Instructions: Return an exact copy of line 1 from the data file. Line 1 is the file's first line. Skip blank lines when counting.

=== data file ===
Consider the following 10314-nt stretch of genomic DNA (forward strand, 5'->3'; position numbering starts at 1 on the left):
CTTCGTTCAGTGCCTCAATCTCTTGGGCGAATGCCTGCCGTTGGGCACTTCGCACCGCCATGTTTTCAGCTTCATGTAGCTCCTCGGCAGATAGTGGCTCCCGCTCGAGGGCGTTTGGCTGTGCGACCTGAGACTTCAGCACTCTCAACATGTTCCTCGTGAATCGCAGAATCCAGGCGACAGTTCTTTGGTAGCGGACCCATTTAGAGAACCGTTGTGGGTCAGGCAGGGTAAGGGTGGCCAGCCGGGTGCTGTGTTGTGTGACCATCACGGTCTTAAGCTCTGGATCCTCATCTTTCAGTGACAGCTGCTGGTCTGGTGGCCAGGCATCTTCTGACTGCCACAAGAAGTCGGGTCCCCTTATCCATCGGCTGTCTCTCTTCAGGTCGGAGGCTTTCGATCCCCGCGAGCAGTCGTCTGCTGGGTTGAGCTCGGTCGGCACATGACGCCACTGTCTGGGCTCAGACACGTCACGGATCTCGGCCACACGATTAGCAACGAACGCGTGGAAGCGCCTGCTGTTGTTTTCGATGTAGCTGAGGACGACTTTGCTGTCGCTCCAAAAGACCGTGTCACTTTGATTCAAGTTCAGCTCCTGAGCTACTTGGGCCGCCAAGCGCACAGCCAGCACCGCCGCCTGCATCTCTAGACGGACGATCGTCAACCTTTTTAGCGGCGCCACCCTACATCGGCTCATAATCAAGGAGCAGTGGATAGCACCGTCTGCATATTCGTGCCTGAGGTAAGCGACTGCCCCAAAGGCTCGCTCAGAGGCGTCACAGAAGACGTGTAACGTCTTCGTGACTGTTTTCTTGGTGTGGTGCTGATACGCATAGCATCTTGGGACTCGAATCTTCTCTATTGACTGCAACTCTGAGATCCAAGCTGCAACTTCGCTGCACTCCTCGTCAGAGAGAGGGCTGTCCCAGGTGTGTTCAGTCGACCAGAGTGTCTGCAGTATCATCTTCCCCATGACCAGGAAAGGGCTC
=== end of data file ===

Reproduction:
Consider the following 10314-nt stretch of genomic DNA (forward strand, 5'->3'; position numbering starts at 1 on the left):